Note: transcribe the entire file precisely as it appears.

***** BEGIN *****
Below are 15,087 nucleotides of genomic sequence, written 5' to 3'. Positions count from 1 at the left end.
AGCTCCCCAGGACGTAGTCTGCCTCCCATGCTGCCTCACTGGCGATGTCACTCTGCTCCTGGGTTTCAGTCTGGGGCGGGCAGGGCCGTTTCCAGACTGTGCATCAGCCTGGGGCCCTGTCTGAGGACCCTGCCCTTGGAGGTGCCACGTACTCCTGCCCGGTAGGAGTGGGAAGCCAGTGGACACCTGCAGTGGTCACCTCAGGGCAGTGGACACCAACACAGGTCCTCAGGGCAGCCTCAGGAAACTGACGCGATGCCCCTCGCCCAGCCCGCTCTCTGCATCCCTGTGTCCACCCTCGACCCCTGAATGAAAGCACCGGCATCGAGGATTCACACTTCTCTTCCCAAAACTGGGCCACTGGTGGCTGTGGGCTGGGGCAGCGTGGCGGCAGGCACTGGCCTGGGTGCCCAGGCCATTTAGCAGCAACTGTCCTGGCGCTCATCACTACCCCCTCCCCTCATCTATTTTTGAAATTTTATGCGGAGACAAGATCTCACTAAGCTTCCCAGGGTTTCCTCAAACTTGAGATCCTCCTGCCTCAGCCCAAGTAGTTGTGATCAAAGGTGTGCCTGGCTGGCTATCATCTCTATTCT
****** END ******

Below are 15,087 nucleotides of genomic sequence, written 5' to 3'. Positions count from 1 at the left end.
AGCTCCCCAGGACGTAGTCTGCCTCCCATGCTGCCTCACTGGCGATGTCACTCTGCTCCTGGGTTTCAGTCTGGGGCGGGCAGGGCCGTTTCCAGACTGTGCATCAGCCTGGGGCCCTGTCTGAGGACCCTGCCCTTGGAGGTGCCACGTACTCCTGCCCGGTAGGAGTGGGAAGCCAGTGGACACCTGCAGTGGTCACCTCAGGGCAGTGGACACCAACACAGGTCCTCAGGGCAGCCTCAGGAAACTGACGCGATGCCCCTCGCCCAGCCCGCTCTCTGCATCCCTGTGTCCACCCTCGACCCCTGAATGAAAGCACCGGCATCGAGGATTCACACTTCTCTTCCCAAAACTGGGCCACTGGTGGCTGTGGGCTGGGGCAGCGTGGCGGCAGGCACTGGCCTGGGTGCCCAGGCCATTTAGCAGCAACTGTCCTGGCGCTCATCACTACCCCCTCCCCTCATCTATTTTTGAAATTTTATGCGGAGACAAGATCTCACTAAGCTTCCCAGGGTTTCCTCAAACTTGAGATCCTCCTGCCTCAGCCCAAGTAGTTGTGATCAAAGGTGTGCCTGGCTGGCTATCATCTCTATTCT